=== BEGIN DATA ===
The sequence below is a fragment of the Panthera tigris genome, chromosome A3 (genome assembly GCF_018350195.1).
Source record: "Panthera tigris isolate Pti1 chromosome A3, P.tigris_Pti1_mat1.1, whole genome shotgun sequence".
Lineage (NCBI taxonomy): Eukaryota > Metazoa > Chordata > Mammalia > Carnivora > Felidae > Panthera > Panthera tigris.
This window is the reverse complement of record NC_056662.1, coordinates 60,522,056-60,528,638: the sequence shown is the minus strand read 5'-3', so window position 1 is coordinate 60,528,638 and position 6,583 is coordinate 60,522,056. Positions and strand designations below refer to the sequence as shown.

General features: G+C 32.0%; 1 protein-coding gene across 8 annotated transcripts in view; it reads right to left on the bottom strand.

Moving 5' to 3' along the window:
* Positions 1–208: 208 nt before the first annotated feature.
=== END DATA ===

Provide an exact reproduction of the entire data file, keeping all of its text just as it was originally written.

The sequence below is a fragment of the Panthera tigris genome, chromosome A3 (genome assembly GCF_018350195.1).
Source record: "Panthera tigris isolate Pti1 chromosome A3, P.tigris_Pti1_mat1.1, whole genome shotgun sequence".
Lineage (NCBI taxonomy): Eukaryota > Metazoa > Chordata > Mammalia > Carnivora > Felidae > Panthera > Panthera tigris.
This window is the reverse complement of record NC_056662.1, coordinates 60,522,056-60,528,638: the sequence shown is the minus strand read 5'-3', so window position 1 is coordinate 60,528,638 and position 6,583 is coordinate 60,522,056. Positions and strand designations below refer to the sequence as shown.

General features: G+C 32.0%; 1 protein-coding gene across 8 annotated transcripts in view; it reads right to left on the bottom strand.

Moving 5' to 3' along the window:
* Positions 1–208: 208 nt before the first annotated feature.